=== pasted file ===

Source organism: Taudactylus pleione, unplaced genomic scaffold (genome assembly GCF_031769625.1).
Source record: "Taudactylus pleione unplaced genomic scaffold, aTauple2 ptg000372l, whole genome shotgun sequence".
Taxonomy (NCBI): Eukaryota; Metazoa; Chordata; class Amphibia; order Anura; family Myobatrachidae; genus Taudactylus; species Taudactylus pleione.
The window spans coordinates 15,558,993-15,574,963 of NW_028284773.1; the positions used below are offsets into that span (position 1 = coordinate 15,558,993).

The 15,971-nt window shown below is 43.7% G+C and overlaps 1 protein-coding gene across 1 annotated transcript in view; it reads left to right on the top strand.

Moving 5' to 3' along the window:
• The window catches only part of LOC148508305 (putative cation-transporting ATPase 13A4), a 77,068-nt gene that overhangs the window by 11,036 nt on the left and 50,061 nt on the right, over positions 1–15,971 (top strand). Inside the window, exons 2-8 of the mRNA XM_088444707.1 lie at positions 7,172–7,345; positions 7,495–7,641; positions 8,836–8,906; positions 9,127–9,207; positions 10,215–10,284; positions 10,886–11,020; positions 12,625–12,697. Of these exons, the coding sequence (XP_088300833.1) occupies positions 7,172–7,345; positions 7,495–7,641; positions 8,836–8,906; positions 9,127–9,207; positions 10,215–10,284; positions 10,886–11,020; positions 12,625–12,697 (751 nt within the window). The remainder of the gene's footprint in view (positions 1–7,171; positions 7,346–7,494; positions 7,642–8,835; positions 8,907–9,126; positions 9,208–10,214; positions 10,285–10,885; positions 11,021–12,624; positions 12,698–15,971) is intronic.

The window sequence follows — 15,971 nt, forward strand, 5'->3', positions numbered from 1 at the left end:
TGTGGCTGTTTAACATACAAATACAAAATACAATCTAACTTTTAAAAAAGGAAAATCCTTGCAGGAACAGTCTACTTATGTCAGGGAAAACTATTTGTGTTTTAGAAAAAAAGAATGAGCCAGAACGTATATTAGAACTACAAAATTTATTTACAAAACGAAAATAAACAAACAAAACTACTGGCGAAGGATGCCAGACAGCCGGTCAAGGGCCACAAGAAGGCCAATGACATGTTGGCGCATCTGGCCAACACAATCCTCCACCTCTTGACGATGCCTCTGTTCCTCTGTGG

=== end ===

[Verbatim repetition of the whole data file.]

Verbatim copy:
Source organism: Taudactylus pleione, unplaced genomic scaffold (genome assembly GCF_031769625.1).
Source record: "Taudactylus pleione unplaced genomic scaffold, aTauple2 ptg000372l, whole genome shotgun sequence".
Taxonomy (NCBI): Eukaryota; Metazoa; Chordata; class Amphibia; order Anura; family Myobatrachidae; genus Taudactylus; species Taudactylus pleione.
The window spans coordinates 15,558,993-15,574,963 of NW_028284773.1; the positions used below are offsets into that span (position 1 = coordinate 15,558,993).

The 15,971-nt window shown below is 43.7% G+C and overlaps 1 protein-coding gene across 1 annotated transcript in view; it reads left to right on the top strand.

Moving 5' to 3' along the window:
• The window catches only part of LOC148508305 (putative cation-transporting ATPase 13A4), a 77,068-nt gene that overhangs the window by 11,036 nt on the left and 50,061 nt on the right, over positions 1–15,971 (top strand). Inside the window, exons 2-8 of the mRNA XM_088444707.1 lie at positions 7,172–7,345; positions 7,495–7,641; positions 8,836–8,906; positions 9,127–9,207; positions 10,215–10,284; positions 10,886–11,020; positions 12,625–12,697. Of these exons, the coding sequence (XP_088300833.1) occupies positions 7,172–7,345; positions 7,495–7,641; positions 8,836–8,906; positions 9,127–9,207; positions 10,215–10,284; positions 10,886–11,020; positions 12,625–12,697 (751 nt within the window). The remainder of the gene's footprint in view (positions 1–7,171; positions 7,346–7,494; positions 7,642–8,835; positions 8,907–9,126; positions 9,208–10,214; positions 10,285–10,885; positions 11,021–12,624; positions 12,698–15,971) is intronic.

The window sequence follows — 15,971 nt, forward strand, 5'->3', positions numbered from 1 at the left end:
TGTGGCTGTTTAACATACAAATACAAAATACAATCTAACTTTTAAAAAAGGAAAATCCTTGCAGGAACAGTCTACTTATGTCAGGGAAAACTATTTGTGTTTTAGAAAAAAAGAATGAGCCAGAACGTATATTAGAACTACAAAATTTATTTACAAAACGAAAATAAACAAACAAAACTACTGGCGAAGGATGCCAGACAGCCGGTCAAGGGCCACAAGAAGGCCAATGACATGTTGGCGCATCTGGCCAACACAATCCTCCACCTCTTGACGATGCCTCTGTTCCTCTGTGG